5. Congressional testimonies haven’t stopped people from lying, unfortunately…. ‘Goldman Goes Rogue’–a great play on words, Simon, dearest… but I don’t think Sara Palin knew what she was calling herself when she entitled her recent book “Going Rogue” , given the primary definition of rogue as: “ a dishonest, knavish person, scoundrel” but I think that is what was suggested of Goldman Sachs, though ;-).

    The Financial Times is good if you can afford to subscribe to their online version, which at the moment, I am not, thus waiting another 30 days for another free copy; although the link to their archive (which you provided) seems to be accessible (without charge ;-)

  6. Two things:

    1: The EU must bailout the Greek economy and ensure stability.

    2: The EU then must insulate itself from US supercapitalism, and return to its stable social democratic model.

  7. Former ECB chief economist Issing accepts advisory post at Goldman Sachs

    October 2006 – excerpt

    FRANKFURT (AFX) – “Otmar Issing, the former chief economist of the European Central Bank, told a newspaper that he had accepted an offer from Goldman Sachs to act as an international advisor to the investment bank. Issing, 70, insisted however that he would not be involved in the day-to-day running of Goldman Sachs, so there was no way he could be seen as coming into a conflict of interests.

    His job at Goldman Sachs would be a “loose advisory position”, which would in no way relate to the investment bank’s operations, Issing told the business daily Handelsblatt.

    Issing received the green light from the ECB’s decision-making governing council before accepting the position, the ECB confirmed.”

    Otmar Issing wrote April 2008:

    “Europe’s monetary union, which launched the euro almost a decade ago, remains an “experiment” with the outcome “likely to remain uncertain for a considerable time to come” writes Otmar Issing, who served as the European Central Bank’s chief economist for its first eight years

    Otmar Issing wrote: October 2008

    “Euro area is lucky to have the euro, according to him, otherwise things would probably been even worse.

  8. If Pres. Obama, Larry Summers, Tim Geitner, and Paul Volker were waiting for the right moment to intervene, this is it.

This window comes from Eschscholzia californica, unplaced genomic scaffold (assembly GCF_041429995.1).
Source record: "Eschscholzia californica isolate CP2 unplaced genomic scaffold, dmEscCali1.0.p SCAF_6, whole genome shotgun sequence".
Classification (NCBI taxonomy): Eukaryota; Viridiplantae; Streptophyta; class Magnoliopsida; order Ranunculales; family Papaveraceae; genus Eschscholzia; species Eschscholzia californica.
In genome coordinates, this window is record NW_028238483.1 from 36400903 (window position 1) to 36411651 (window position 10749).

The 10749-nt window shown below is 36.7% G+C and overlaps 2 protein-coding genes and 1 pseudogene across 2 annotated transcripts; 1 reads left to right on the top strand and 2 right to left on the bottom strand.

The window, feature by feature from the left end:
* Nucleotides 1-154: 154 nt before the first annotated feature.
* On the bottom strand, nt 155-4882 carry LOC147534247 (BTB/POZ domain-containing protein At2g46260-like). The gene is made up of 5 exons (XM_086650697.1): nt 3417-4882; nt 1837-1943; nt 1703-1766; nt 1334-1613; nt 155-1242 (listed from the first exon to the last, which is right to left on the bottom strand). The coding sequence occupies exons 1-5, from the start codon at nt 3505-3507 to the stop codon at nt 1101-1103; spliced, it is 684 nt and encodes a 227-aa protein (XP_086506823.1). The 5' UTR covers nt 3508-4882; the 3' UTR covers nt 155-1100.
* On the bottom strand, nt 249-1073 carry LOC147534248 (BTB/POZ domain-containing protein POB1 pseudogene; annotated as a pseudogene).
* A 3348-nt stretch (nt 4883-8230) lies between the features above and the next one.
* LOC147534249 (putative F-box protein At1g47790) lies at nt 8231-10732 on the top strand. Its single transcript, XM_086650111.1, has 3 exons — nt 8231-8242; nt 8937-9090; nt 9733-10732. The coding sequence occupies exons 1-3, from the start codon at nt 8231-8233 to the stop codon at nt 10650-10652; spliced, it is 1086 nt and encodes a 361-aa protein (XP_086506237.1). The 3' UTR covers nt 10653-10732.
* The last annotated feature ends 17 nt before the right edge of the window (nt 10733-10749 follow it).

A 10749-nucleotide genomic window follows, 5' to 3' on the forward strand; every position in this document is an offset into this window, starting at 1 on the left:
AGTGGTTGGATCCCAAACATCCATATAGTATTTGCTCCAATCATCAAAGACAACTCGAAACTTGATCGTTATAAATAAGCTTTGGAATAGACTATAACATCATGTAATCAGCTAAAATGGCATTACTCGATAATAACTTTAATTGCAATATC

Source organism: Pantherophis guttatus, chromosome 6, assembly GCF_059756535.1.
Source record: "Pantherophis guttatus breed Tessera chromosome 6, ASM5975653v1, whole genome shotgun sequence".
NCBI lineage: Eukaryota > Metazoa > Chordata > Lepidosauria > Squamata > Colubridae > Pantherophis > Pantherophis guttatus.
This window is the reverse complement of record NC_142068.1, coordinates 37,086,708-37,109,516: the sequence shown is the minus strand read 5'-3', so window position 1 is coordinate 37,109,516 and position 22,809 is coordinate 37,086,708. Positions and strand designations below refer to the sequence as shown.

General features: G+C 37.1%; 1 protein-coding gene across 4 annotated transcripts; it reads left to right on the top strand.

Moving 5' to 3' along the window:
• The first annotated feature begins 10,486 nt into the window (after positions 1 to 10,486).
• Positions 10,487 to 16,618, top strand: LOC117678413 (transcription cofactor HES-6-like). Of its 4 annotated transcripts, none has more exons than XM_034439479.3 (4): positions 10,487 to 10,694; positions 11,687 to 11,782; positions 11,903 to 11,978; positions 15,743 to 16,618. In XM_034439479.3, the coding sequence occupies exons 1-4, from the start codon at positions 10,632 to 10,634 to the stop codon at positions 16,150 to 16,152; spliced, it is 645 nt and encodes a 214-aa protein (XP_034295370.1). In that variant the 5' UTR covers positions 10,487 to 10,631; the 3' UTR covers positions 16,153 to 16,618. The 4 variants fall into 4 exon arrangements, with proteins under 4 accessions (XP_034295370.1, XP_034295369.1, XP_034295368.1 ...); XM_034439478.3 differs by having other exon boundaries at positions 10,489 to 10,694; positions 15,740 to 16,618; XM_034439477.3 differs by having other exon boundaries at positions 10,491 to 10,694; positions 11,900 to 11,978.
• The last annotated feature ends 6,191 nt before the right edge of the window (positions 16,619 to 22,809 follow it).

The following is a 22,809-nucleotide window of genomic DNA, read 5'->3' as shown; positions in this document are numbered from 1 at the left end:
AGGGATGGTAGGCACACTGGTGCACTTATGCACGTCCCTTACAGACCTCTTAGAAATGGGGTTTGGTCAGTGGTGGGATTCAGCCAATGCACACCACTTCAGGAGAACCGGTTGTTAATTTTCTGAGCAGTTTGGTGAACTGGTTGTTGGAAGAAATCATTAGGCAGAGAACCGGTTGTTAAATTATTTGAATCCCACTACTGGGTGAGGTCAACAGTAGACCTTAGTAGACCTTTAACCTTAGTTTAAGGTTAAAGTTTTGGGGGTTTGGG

If no effective government response is mounted, we’ll know just how deep Goldman — and Wall Street — ownership goes in America Inc.

  9. Professor Johnson: U-R-Da’ Man!

    Make no mistake, cockroach theory assures the sovereign financial crisis looming will bring out more roaches on both sides of the equation; i.e., GS and Greece will not be the lonely roaches in this crisis.

    Anyone dares to speculate how the sovereign debt mess just starting compares to the crisis initially known as the US subprime crisis, which turned out to involve a lot more than just US subprime mortgagees/borrowers?

    Octavio Richetta

    PS: it looks like I’ve found a new home:-)

  10. If this is true, then that means our sanctions policy is completely misguided. Instead of containment and isolation of rogue states, we should offer them 100% open access to international finance, and then pay Goldman Sachs to lure them into a half-decade or so of paper-profits prosperity, then *WHAM* totally bring down their civilization when they inevitably default.

    Uh Oh – GS is now going to open a National Security “special services” office based on this idea.

  11. At the very least, we need a great deal more transparency and disclosure regarding everything said or done by anyone linked to Goldman in any fashion.

    For anyone who has seen the movie Gomorrah this is more than a little ironic. One of the films dapper mobsters says almost exactly the same thing in regards to a big deal wherein they plot to dump toxic industrial waste near populous areas.

  12. 15 February 2010 – – excerpt

    “Papaconstantinou (Greek finance minister) “partly” blamed the hedge funds for betting against the euro and Greece, aimed at engineering a “self-fulfilling prophecy”. He voiced support for tighter regulation of hedge funds trading in credit default swaps on Greek debt. Part of Greece’s problem, he said, was that “pure speculative gains are pushing us towards the edge”.

    The minister added that the role played by investment banks such as Goldman Sachs and JP Morgan in striking derivatives deals with the Greek government in order to conceal the true state of the public accounts was not unique to Athens. “Greece was not the only country using them [derivatives],” he said.